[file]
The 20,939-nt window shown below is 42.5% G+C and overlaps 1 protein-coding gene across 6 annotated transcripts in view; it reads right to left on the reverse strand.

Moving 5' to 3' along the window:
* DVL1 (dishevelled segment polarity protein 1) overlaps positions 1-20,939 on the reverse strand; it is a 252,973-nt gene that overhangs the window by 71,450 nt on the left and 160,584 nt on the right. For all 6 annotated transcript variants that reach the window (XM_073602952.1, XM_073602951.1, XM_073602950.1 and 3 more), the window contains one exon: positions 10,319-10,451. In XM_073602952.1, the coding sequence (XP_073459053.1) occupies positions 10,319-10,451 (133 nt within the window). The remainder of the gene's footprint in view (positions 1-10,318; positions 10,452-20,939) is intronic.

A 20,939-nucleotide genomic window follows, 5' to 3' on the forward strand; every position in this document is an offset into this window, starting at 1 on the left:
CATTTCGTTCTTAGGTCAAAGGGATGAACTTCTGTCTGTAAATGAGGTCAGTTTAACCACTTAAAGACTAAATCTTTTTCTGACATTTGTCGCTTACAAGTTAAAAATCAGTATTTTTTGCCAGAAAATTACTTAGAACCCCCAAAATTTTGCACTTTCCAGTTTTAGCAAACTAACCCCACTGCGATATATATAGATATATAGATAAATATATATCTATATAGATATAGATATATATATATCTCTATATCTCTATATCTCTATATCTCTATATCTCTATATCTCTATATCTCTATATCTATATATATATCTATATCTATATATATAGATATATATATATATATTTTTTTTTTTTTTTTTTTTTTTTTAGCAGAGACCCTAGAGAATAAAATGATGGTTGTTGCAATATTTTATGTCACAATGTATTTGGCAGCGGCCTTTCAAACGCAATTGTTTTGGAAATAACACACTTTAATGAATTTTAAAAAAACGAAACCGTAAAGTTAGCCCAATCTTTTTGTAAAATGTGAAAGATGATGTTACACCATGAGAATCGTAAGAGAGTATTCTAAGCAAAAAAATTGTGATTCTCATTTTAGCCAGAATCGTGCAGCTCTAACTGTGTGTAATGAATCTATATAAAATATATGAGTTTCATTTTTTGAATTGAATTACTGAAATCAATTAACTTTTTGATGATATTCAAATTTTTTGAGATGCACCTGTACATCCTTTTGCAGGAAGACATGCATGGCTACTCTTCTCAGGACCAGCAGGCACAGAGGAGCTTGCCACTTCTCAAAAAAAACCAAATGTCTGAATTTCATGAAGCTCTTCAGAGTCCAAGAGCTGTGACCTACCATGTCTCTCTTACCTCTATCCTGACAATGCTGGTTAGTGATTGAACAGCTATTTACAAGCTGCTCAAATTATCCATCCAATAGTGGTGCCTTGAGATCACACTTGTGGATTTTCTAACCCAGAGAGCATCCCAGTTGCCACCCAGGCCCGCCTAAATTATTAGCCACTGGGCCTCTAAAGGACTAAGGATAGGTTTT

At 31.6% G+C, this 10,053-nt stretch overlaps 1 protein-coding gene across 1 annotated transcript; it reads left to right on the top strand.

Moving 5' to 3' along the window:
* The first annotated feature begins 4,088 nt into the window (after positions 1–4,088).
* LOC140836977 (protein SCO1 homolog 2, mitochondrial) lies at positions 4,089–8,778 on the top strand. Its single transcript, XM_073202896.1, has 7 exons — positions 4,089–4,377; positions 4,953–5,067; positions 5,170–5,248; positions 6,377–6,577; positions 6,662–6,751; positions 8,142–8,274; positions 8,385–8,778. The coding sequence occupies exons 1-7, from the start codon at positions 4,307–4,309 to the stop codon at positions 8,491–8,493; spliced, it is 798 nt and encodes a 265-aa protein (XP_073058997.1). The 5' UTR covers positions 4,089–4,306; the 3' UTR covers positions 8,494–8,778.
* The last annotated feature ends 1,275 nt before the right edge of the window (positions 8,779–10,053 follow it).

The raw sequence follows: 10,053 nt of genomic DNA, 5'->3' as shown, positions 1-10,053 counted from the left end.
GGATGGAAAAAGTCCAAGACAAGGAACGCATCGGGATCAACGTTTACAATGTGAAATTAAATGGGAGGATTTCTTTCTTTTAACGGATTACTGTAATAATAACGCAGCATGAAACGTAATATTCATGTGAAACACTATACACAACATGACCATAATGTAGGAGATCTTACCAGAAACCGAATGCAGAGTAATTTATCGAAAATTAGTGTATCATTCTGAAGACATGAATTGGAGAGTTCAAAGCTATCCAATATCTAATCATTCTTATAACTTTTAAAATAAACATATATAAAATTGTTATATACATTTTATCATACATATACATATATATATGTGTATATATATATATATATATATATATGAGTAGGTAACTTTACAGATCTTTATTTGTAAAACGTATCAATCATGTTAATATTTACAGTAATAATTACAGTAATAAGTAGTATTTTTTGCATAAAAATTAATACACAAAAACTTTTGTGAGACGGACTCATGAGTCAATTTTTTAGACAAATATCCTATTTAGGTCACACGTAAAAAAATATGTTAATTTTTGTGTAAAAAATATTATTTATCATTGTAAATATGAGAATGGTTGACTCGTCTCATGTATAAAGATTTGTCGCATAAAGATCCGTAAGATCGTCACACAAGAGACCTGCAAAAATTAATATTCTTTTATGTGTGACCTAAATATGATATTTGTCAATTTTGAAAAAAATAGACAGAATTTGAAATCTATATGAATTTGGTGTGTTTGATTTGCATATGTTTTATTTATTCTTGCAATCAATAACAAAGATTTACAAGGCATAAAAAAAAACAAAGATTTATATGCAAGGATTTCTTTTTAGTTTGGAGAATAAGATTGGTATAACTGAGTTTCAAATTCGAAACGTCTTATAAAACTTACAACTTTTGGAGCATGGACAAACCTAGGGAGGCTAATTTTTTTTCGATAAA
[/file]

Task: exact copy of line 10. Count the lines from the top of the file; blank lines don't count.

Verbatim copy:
* The last annotated feature ends 1,275 nt before the right edge of the window (positions 8,779–10,053 follow it).